How many blocks of limestone were used to build Winthrop Hall? What is wrong with the Roman numeral for 4 on the Winthrop clock face? Where are the conifers donated by Ethiopian emperor Haile Selassie?
These and other ‘weird and wonderful' facts, mysteries and stories about UWA will appear on a new website, courtesy of the Centenary Grants.
"Most of our work comes from enquiries," said Mim Congdon from University Archives. "And we get to learn all sorts of amazing things when we look for answers to those inquiries."
University Archivist Maria Carvalho said the team had not yet finalised the list of inclusions for the online exhibition, UWA - 100 years, but they wanted to take a different approach from that expected of archivists.
"We are like detectives," said Christina Garnett, the third member of the team working on the exhibition. "It's not at all the boring job that some people think it is."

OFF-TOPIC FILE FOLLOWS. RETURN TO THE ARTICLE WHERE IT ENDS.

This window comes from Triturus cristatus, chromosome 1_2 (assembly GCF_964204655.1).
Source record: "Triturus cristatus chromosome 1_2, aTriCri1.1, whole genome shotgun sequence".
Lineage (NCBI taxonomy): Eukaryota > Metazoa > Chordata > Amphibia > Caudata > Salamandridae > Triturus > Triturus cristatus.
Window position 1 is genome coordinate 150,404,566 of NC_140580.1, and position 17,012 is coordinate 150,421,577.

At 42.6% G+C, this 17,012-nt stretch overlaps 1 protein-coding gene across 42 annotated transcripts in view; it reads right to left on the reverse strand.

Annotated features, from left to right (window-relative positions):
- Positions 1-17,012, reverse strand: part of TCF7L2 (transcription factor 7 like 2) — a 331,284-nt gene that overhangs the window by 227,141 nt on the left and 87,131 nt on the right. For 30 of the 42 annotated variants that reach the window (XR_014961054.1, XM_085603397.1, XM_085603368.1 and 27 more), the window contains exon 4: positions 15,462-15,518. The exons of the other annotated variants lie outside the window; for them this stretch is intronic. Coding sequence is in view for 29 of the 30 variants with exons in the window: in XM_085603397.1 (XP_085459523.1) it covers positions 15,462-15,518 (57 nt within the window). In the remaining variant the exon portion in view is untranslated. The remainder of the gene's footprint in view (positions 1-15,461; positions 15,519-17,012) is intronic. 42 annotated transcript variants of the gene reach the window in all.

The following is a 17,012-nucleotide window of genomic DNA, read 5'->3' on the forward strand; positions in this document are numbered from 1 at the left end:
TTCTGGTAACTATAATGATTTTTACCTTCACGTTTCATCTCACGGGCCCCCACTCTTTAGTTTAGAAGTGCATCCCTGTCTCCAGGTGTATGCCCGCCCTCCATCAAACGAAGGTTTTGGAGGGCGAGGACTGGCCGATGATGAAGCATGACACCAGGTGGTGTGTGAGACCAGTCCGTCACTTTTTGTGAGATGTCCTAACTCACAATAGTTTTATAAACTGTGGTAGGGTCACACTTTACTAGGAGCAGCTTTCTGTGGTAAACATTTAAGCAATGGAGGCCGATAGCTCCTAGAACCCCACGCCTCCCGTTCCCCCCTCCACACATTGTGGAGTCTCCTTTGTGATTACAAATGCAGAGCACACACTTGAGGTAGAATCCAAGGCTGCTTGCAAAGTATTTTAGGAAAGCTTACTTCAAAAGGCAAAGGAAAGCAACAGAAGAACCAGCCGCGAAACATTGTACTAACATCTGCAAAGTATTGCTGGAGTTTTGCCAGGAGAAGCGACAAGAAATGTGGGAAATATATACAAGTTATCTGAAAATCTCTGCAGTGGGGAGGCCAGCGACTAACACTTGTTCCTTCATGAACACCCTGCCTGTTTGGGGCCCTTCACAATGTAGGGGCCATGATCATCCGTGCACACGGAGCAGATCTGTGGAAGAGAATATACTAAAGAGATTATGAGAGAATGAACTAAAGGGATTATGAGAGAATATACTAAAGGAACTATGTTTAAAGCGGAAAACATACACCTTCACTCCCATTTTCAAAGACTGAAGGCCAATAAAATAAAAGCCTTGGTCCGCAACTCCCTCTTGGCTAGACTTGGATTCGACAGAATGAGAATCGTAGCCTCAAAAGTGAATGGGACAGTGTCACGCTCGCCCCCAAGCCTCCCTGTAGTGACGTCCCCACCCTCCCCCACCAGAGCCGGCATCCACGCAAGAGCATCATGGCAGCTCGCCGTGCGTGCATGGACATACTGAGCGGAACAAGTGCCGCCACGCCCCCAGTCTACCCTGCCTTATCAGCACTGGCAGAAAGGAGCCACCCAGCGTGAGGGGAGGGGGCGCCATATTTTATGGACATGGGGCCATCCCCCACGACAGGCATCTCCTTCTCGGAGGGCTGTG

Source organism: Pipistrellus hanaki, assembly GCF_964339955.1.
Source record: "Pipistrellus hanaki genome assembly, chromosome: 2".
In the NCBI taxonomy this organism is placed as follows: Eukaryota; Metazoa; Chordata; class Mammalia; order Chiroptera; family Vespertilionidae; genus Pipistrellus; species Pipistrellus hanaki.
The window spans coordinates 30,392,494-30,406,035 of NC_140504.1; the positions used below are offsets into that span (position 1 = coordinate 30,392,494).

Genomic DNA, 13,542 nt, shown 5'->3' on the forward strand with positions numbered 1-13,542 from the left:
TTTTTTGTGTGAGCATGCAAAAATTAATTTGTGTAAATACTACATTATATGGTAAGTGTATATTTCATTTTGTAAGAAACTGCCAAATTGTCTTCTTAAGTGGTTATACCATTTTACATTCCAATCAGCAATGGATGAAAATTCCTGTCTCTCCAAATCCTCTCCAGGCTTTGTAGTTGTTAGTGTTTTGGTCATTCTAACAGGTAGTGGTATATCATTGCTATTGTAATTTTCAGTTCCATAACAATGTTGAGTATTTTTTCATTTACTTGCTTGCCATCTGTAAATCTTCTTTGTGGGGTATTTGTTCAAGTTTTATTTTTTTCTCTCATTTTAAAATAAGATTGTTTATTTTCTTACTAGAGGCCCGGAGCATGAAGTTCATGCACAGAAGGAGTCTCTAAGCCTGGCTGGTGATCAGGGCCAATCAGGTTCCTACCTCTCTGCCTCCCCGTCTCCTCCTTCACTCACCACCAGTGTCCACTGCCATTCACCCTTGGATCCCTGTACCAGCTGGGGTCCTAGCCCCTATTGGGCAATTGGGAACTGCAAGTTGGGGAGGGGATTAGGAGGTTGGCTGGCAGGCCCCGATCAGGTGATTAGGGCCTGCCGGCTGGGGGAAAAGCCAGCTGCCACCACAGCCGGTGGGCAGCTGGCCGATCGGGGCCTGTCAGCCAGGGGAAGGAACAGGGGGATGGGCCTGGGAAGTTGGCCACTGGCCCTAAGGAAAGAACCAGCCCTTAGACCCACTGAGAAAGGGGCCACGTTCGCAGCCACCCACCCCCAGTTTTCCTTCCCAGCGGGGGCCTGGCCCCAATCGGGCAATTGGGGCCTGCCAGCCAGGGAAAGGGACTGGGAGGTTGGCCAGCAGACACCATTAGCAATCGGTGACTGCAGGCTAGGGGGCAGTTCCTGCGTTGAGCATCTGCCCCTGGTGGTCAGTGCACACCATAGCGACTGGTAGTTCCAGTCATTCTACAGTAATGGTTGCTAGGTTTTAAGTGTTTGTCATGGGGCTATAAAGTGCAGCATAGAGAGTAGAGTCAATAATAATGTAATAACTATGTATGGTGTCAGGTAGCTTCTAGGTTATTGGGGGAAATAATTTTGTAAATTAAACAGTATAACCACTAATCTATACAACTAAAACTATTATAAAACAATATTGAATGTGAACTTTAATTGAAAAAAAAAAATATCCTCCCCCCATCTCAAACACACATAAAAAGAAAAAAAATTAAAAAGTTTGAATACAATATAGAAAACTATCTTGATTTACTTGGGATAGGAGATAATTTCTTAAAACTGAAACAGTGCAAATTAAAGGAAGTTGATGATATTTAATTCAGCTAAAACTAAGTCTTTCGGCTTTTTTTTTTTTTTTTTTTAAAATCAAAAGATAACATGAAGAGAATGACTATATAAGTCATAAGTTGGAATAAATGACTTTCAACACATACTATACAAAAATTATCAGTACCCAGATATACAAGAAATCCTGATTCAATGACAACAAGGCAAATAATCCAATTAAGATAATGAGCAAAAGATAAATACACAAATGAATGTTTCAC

The Centenary Grant of $3,000 will pay for a web designer to create the exhibition once Maria, Mim and Christina have gathered and collated the information and images.
"We have a lot of inquiries from people writing their family histories and from professional associations researching theirs," Maria said.
Up until the 1950s, an application to study at UWA included the full names and occupations of the parents of the prospective student, his or her school and references from the principal.
"This sort of information is so valuable for people wanting to know about their families," Mim said.
"We love seeing these histories coming together, whether it's a family project or a PhD thesis," Christina said. "It's very rewarding."
The archives team hopes their exhibition will be on the University Archives website later this year.